***Warning: by clicking on the link, you will see graphic and disturbing images.***
One of the most common arguments against showing pictures of aborted fetuses is that they are too graphic and tasteless. They shock and anger people.
When someone says this, I usually ask: who should you be angry at–the person showing you the picture, or the doctor that did that to the child?
I used to be one of those folks that said showing such pictures is inappropriate at best, but years ago I changed my mind. I simply started to call the culture’s bluff. Graphic pictures and images have been effectively used for centuries.
I get the line of thinking that points out there is a right and wrong way to do this. Best to warn beforehand, and one ought not force a person to view images they don’t want to see. But then again, what if apathy persists in the face of arguments, discussions, and abortion-prevention through care for women? In the movie Amazing Grace, there are several scenes where apathetic persons are more or less forced to view stunningly graphic images (example: the famous “Madagascar” scene, where Wilberforce, perched atop a former slave ship, interrupts a group eating dinner, telling them to remove their handkerchiefs from their noses and take in the smell of death.) regarding slavery, and those instances strike me as entirely morally right. When I saw the movie, I thought, “duh…he’s gotta grab them somehow and shake them up…we’re talking about selling human beings as property, and he’s gotta take it to the next level!” I don’t think I’m alone in that thought. Why should it be different with abortion?
Also, we need to make sure that we offer the hope of forgiveness and restoration in Christ for those who have had abortions.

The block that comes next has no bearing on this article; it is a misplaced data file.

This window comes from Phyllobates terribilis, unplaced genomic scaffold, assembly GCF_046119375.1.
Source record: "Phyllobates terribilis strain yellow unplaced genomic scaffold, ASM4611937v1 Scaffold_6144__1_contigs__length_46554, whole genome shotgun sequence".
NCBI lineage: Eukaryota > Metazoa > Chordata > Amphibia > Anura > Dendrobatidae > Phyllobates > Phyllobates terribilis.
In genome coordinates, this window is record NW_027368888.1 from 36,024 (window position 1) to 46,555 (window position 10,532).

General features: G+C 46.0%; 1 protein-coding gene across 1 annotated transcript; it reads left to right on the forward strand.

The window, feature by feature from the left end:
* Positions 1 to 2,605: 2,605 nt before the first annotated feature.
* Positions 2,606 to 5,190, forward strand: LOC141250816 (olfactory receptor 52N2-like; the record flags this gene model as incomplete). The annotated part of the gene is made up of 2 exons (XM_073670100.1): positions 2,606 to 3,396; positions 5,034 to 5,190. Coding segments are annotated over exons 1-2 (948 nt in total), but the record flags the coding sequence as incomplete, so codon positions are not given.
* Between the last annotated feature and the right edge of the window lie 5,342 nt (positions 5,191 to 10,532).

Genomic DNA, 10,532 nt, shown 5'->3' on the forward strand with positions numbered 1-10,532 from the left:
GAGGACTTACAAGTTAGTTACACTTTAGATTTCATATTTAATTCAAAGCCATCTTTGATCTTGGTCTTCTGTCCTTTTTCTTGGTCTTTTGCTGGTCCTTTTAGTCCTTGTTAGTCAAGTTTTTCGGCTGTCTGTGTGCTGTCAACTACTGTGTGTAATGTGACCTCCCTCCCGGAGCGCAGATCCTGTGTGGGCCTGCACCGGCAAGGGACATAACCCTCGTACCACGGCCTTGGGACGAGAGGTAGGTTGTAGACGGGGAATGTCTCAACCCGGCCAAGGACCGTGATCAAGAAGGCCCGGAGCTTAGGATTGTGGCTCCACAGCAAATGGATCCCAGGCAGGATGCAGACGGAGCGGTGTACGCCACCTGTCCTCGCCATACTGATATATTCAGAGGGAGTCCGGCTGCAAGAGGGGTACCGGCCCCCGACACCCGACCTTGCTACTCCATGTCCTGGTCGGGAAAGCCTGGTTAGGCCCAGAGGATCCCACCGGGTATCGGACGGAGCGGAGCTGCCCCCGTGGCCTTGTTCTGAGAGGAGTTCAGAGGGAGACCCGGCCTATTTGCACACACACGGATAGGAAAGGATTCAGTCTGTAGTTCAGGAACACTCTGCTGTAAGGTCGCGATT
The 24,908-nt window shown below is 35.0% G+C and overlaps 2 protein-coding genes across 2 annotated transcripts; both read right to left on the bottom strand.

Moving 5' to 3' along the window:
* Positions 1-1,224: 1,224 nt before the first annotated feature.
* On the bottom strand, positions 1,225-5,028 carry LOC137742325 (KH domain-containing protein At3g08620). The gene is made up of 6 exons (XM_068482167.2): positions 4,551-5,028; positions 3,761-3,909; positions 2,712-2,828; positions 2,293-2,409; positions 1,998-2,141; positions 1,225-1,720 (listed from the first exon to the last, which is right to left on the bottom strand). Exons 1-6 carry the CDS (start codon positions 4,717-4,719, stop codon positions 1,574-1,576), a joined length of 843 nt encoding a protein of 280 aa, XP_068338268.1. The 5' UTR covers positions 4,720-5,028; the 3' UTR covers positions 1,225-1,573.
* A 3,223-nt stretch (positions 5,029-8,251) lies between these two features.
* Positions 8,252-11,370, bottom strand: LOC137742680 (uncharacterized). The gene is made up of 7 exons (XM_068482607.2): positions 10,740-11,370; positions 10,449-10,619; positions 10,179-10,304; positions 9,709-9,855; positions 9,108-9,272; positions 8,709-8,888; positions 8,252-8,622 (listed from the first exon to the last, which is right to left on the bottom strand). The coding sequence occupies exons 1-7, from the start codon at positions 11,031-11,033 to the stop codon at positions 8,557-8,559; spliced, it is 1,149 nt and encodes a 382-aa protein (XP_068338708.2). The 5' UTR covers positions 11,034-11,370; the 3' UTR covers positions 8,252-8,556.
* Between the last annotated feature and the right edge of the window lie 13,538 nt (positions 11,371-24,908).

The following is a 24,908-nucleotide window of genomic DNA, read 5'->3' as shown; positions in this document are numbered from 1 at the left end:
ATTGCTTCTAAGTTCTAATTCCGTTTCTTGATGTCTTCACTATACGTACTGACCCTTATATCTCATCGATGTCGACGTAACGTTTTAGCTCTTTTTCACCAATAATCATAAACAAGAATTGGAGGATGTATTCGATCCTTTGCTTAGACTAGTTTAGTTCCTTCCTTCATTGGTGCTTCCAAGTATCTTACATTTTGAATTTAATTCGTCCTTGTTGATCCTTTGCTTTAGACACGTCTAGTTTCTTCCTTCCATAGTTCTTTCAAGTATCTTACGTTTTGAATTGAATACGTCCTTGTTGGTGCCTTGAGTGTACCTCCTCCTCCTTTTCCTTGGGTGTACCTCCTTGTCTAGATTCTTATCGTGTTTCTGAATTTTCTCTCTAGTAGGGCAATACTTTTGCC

Here are some poignant examples of famous pictures. Not all of these pictures are graphic, but most are, and many of them sparked large revolutions of change in society. From Lawrence Beitler’s famous photo of a lynching, to the pictures of starvation in Africa, the media sure didn’t balk at using them for their own purposes. Most of us don’t balk either, simply because we recognize those purposes were good and morally right. We call them “powerful,” “gut wrenching,” “thought-provoking,” or “moving.”
We typically don’t express ire at the media outlet that circulates the pictures (Though, in one case, the photographer came under much critique because he spent 20 minutes gathering the photo, rather than helping and comforting the child.)…sometimes, we even assist in the circulating, for good reason.
The public needed be woken up to the wicked evil of racism, for example, and they needed to see just how dire things were (and are!) in parts of Africa.
…And the public needs to face the darkness of a culture that allows men and women to dismember and chemically burn their unborn children, audaciosly labeling it “choice.”